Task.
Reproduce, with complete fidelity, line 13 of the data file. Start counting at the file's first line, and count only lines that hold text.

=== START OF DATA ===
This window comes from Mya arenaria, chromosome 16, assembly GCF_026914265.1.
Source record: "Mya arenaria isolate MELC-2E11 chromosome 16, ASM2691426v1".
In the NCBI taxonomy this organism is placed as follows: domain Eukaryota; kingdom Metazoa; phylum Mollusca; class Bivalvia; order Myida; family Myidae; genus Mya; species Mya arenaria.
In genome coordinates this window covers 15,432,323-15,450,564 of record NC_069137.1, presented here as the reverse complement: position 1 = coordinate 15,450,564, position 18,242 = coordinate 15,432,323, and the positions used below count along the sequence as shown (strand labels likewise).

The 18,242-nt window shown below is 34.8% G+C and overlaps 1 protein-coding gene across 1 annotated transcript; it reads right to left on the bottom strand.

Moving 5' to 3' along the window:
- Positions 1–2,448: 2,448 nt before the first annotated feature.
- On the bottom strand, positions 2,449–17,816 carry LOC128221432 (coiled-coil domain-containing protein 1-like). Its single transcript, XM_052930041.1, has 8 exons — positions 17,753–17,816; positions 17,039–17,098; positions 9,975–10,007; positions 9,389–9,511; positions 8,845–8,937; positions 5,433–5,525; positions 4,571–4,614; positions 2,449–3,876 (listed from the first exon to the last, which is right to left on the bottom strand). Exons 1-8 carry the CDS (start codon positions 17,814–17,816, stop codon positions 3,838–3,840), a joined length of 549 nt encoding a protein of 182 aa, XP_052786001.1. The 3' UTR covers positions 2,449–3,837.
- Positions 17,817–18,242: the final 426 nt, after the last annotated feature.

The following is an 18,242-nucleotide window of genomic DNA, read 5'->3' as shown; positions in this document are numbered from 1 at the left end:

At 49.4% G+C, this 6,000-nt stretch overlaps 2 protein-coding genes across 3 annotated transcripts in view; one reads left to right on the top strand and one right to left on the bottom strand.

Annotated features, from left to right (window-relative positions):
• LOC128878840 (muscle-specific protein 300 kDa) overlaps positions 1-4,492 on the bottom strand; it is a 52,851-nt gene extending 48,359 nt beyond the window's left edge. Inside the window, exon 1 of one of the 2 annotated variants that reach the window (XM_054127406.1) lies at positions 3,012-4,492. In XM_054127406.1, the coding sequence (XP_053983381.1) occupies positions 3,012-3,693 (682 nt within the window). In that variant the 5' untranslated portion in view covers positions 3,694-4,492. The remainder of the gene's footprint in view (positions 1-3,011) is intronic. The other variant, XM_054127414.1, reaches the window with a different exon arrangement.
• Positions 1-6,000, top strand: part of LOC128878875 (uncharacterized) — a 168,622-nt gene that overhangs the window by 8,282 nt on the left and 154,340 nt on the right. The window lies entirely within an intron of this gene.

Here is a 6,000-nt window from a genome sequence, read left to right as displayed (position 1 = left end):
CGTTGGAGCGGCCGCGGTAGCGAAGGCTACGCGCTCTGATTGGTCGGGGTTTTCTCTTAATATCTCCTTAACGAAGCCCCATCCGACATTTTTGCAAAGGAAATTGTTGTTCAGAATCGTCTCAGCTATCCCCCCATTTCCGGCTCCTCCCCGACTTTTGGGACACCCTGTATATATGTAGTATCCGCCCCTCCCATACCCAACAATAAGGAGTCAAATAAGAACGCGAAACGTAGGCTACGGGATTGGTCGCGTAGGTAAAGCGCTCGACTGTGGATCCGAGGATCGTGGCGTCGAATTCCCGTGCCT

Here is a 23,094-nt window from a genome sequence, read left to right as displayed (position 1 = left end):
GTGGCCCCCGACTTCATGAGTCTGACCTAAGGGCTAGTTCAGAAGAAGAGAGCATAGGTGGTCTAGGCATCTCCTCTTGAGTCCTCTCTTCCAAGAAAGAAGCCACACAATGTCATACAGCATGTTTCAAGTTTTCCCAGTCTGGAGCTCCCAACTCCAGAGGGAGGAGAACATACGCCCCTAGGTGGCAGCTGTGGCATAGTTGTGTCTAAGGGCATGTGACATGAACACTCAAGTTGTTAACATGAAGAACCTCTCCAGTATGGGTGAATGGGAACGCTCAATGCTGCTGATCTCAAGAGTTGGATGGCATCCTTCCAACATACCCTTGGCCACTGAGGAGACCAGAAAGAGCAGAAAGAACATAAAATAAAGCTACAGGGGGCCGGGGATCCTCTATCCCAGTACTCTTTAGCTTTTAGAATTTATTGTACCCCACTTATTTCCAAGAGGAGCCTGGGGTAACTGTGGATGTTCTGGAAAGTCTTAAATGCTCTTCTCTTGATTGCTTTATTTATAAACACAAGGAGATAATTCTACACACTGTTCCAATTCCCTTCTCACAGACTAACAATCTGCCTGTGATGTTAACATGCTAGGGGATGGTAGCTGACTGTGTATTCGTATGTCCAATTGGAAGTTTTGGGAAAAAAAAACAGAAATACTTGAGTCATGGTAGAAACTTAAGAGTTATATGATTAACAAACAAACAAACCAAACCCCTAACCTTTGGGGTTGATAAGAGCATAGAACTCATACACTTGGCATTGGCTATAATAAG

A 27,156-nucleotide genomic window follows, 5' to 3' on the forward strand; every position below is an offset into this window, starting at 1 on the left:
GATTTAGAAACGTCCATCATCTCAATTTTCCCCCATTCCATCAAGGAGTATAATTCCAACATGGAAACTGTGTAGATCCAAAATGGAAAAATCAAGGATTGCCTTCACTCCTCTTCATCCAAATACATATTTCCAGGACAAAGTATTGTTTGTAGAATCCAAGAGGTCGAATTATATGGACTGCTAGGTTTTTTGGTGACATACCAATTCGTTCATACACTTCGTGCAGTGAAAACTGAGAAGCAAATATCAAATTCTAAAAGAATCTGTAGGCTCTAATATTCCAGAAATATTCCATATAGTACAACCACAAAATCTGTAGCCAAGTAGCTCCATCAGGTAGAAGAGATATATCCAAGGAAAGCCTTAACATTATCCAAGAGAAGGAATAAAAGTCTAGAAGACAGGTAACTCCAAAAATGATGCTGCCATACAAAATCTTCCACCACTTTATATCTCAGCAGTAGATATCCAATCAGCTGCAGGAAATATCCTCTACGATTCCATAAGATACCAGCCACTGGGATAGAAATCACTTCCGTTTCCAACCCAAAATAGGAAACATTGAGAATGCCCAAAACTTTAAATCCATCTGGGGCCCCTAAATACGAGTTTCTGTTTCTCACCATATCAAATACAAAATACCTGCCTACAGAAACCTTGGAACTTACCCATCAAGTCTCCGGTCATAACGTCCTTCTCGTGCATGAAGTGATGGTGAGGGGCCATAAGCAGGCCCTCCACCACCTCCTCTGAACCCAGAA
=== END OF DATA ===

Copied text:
• LOC128878840 (muscle-specific protein 300 kDa) overlaps positions 1-4,492 on the bottom strand; it is a 52,851-nt gene extending 48,359 nt beyond the window's left edge. Inside the window, exon 1 of one of the 2 annotated variants that reach the window (XM_054127406.1) lies at positions 3,012-4,492. In XM_054127406.1, the coding sequence (XP_053983381.1) occupies positions 3,012-3,693 (682 nt within the window). In that variant the 5' untranslated portion in view covers positions 3,694-4,492. The remainder of the gene's footprint in view (positions 1-3,011) is intronic. The other variant, XM_054127414.1, reaches the window with a different exon arrangement.